9 Annotations

Tony Eldridge  •  Link

"At it till noon, here being several of my brethren with me but doing nothing, but I all."

Busy, busy, busy Mr Pepys - but if you want a job done properly, best do it yourself I say.....

Peter Last  •  Link

"I do believe that all must go to rat if the King do not come to see the want of such a servant."

Assuming that this is not a scanning error, what does "go to rat" mean? None of the entries in OED seems to cover this sense.

As the little party trudged from one full eatery to another, what did the coach do? Parking such vehicles and their horses must have been a problem. Did they have anything like parking lots to cater for groups of coaches?

Poor Sam's apparently self-limiting eye problem is steadily getting worse and, sad to say, the end of the diary is now growing close because of it.

languagehat  •  Link

There was an exclamation "rat (it/me)!" current at this time, with a slang verb "rat" equivalent to Standard English "rot," and I don't think it's too much of a stretch to assume there was occasional use as a noun, as here: "go to rat [=rot]." Of course, that's just a guess.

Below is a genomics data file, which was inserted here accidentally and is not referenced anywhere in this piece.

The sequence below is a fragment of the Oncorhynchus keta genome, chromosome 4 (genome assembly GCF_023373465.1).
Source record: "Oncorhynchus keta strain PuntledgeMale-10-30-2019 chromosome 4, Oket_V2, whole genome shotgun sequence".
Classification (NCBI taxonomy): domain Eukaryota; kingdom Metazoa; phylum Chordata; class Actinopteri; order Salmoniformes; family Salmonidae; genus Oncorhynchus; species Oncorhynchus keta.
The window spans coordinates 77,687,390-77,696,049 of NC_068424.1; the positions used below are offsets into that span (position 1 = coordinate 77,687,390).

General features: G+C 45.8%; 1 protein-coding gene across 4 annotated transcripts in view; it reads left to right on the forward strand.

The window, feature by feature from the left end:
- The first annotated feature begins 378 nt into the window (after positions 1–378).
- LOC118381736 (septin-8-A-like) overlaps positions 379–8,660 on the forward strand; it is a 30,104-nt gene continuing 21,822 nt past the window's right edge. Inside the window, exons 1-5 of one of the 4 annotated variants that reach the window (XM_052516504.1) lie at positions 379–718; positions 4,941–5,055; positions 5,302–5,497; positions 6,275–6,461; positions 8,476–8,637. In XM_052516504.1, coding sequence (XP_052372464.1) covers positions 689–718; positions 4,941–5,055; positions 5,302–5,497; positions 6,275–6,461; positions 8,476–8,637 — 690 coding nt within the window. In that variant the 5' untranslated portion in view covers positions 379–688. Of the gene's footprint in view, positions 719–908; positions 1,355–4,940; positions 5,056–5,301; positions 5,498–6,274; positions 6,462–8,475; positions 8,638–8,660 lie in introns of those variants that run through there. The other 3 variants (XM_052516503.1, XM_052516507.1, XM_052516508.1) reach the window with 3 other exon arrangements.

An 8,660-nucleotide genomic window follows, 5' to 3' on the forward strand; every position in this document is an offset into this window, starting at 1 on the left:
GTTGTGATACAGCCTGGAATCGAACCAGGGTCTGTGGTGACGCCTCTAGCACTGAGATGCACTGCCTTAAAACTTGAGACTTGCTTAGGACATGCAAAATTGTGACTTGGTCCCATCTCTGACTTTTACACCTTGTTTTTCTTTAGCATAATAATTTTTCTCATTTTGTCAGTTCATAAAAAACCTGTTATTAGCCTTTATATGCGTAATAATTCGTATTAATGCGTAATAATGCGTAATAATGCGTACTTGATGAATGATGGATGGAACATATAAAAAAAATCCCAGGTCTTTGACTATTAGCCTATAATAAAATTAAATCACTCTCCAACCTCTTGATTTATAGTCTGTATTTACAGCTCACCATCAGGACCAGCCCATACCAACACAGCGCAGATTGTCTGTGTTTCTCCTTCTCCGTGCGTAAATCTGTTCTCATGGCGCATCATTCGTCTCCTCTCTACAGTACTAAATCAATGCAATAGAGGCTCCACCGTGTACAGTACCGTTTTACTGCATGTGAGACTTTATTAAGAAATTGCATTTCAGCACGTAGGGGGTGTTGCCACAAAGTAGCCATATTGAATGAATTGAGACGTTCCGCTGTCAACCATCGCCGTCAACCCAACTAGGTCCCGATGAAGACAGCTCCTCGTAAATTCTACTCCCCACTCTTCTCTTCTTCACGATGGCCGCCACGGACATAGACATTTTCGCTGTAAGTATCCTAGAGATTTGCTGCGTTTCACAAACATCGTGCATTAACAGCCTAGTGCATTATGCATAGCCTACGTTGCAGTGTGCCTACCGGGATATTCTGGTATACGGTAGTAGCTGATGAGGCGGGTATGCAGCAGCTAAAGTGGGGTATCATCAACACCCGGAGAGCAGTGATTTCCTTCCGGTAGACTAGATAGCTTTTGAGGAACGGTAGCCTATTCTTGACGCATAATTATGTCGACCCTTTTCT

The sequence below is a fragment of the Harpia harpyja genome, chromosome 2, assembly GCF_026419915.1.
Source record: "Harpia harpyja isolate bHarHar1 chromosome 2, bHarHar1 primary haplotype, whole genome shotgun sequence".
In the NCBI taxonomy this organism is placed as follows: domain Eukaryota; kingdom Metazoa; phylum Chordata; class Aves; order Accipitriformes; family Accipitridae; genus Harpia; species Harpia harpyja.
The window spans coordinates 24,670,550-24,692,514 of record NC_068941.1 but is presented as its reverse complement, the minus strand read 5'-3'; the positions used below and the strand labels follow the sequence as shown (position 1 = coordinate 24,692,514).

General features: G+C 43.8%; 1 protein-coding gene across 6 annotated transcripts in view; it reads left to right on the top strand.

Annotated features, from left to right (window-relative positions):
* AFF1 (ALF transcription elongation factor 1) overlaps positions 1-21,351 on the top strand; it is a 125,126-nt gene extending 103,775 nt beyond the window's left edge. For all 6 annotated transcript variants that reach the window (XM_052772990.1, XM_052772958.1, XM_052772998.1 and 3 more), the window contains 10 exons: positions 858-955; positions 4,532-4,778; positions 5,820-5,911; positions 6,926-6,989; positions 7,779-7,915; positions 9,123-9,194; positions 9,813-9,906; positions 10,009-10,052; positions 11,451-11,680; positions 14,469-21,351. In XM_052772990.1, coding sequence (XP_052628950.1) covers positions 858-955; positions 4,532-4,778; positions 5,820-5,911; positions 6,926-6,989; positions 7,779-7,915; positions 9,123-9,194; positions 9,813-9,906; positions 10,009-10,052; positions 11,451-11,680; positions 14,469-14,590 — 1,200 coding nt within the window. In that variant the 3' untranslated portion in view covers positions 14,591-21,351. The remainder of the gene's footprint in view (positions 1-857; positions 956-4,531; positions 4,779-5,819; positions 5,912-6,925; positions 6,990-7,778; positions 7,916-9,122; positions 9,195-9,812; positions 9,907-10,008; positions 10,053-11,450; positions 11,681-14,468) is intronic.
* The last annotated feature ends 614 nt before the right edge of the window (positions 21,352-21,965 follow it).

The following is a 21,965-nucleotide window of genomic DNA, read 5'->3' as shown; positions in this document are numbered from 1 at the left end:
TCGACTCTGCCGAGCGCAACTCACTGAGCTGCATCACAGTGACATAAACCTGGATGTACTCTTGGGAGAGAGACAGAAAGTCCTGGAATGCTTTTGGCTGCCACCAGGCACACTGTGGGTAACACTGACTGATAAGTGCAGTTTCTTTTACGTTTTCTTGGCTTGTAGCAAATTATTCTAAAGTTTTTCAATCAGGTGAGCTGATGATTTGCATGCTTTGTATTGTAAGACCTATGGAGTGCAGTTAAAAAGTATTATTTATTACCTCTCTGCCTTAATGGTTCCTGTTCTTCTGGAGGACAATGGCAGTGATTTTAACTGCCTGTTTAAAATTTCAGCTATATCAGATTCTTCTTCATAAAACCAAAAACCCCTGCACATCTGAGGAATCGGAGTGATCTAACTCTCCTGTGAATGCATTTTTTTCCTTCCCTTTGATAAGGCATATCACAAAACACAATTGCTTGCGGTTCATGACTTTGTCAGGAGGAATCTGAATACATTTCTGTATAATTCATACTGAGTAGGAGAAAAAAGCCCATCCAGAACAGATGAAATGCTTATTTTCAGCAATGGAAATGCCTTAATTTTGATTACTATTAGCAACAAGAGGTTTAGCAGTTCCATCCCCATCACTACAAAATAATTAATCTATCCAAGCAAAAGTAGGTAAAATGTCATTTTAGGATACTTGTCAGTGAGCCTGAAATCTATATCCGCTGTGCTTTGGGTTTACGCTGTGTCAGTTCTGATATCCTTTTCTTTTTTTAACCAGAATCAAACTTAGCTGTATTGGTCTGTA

Andrew Hamilton  •  Link

It appears that Sam means to be away from home on Friday, the day of the wedding of his servants and his "great day, or feast, for my being cut of the stone," taking a little R&R at Chatham. Curious.

(R&R - "rest and recreation")

Don McCahill  •  Link

So long as the R&R isn't Rachel and Rose.

Horace Dripple  •  Link

"I think we shall go to law with them." Oh no. I envision endless proceedings, like something out of Dickens.

pepfie  •  Link

"...all must go to rat"

OED: rat, n.2 Obs. exc. north. dial.


Forms: 3–4 ratte, 8–9 dial. rat.

[Of obscure etym.]

A rag, scrap.

   a 1240 Wohunge in Cott. Hom. 277 Þu wunden was i rattes and i clutes.    13‥ S. Erkenwolde 260 in Horstm. Altengl. Leg. (1881) 272 In cloutes, me thynkes, Hom burde haue rotid & bene rent in rattis longe sythene.    a 1796 Pegge Derbicisms s.v., All to rats, i.e. scraps.    1847 Halliwell, Rats, pieces, shreds, fragments. North.

Pat Stewart Cavalier  •  Link

I'm a complete newcomer, having discovered the site only a couple of weeks ago.
About "go to rat" ; in my edition (Everyman's Library, 1949 reprinting), it's "go to rack", which I immediately associated with "rack and ruin". Would that not make sense ?

Mary  •  Link

"all must go to wrack"
is the L&M reading and most likely to be accurate.